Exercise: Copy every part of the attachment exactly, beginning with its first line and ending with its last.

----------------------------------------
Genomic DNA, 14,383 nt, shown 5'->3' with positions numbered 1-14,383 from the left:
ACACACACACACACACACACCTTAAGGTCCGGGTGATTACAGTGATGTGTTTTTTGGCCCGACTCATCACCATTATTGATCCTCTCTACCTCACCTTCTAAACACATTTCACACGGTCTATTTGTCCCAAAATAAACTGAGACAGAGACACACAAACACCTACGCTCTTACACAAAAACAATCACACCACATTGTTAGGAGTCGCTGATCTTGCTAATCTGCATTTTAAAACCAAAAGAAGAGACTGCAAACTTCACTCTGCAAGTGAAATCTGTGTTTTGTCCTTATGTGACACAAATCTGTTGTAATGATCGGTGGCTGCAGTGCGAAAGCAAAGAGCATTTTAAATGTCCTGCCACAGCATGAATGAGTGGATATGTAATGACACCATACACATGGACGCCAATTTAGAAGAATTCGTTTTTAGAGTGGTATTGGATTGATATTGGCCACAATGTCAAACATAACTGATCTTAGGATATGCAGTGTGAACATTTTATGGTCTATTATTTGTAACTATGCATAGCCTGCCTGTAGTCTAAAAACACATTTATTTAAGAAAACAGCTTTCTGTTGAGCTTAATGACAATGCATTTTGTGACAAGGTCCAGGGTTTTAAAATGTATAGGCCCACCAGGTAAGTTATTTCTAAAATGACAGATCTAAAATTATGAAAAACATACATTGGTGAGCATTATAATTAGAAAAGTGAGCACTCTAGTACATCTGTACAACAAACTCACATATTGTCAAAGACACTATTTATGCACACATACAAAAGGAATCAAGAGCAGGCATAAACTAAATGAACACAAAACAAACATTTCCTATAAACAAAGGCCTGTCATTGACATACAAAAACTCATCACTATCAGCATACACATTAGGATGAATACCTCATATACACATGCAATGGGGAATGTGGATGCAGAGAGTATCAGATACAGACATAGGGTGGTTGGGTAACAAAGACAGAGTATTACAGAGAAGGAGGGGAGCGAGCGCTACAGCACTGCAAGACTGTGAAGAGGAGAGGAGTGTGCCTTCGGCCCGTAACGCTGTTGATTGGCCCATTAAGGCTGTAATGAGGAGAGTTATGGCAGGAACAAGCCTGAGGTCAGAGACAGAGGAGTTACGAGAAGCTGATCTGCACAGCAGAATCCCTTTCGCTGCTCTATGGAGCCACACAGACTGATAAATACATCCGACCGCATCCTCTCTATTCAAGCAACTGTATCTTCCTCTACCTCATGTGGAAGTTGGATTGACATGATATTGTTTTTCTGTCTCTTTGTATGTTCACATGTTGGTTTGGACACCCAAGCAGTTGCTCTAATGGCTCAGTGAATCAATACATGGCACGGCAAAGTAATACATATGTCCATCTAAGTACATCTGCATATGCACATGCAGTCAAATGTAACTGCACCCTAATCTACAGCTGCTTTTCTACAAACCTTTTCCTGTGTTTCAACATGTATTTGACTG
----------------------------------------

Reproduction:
Genomic DNA, 14,383 nt, shown 5'->3' with positions numbered 1-14,383 from the left:
ACACACACACACACACACACCTTAAGGTCCGGGTGATTACAGTGATGTGTTTTTTGGCCCGACTCATCACCATTATTGATCCTCTCTACCTCACCTTCTAAACACATTTCACACGGTCTATTTGTCCCAAAATAAACTGAGACAGAGACACACAAACACCTACGCTCTTACACAAAAACAATCACACCACATTGTTAGGAGTCGCTGATCTTGCTAATCTGCATTTTAAAACCAAAAGAAGAGACTGCAAACTTCACTCTGCAAGTGAAATCTGTGTTTTGTCCTTATGTGACACAAATCTGTTGTAATGATCGGTGGCTGCAGTGCGAAAGCAAAGAGCATTTTAAATGTCCTGCCACAGCATGAATGAGTGGATATGTAATGACACCATACACATGGACGCCAATTTAGAAGAATTCGTTTTTAGAGTGGTATTGGATTGATATTGGCCACAATGTCAAACATAACTGATCTTAGGATATGCAGTGTGAACATTTTATGGTCTATTATTTGTAACTATGCATAGCCTGCCTGTAGTCTAAAAACACATTTATTTAAGAAAACAGCTTTCTGTTGAGCTTAATGACAATGCATTTTGTGACAAGGTCCAGGGTTTTAAAATGTATAGGCCCACCAGGTAAGTTATTTCTAAAATGACAGATCTAAAATTATGAAAAACATACATTGGTGAGCATTATAATTAGAAAAGTGAGCACTCTAGTACATCTGTACAACAAACTCACATATTGTCAAAGACACTATTTATGCACACATACAAAAGGAATCAAGAGCAGGCATAAACTAAATGAACACAAAACAAACATTTCCTATAAACAAAGGCCTGTCATTGACATACAAAAACTCATCACTATCAGCATACACATTAGGATGAATACCTCATATACACATGCAATGGGGAATGTGGATGCAGAGAGTATCAGATACAGACATAGGGTGGTTGGGTAACAAAGACAGAGTATTACAGAGAAGGAGGGGAGCGAGCGCTACAGCACTGCAAGACTGTGAAGAGGAGAGGAGTGTGCCTTCGGCCCGTAACGCTGTTGATTGGCCCATTAAGGCTGTAATGAGGAGAGTTATGGCAGGAACAAGCCTGAGGTCAGAGACAGAGGAGTTACGAGAAGCTGATCTGCACAGCAGAATCCCTTTCGCTGCTCTATGGAGCCACACAGACTGATAAATACATCCGACCGCATCCTCTCTATTCAAGCAACTGTATCTTCCTCTACCTCATGTGGAAGTTGGATTGACATGATATTGTTTTTCTGTCTCTTTGTATGTTCACATGTTGGTTTGGACACCCAAGCAGTTGCTCTAATGGCTCAGTGAATCAATACATGGCACGGCAAAGTAATACATATGTCCATCTAAGTACATCTGCATATGCACATGCAGTCAAATGTAACTGCACCCTAATCTACAGCTGCTTTTCTACAAACCTTTTCCTGTGTTTCAACATGTATTTGACTG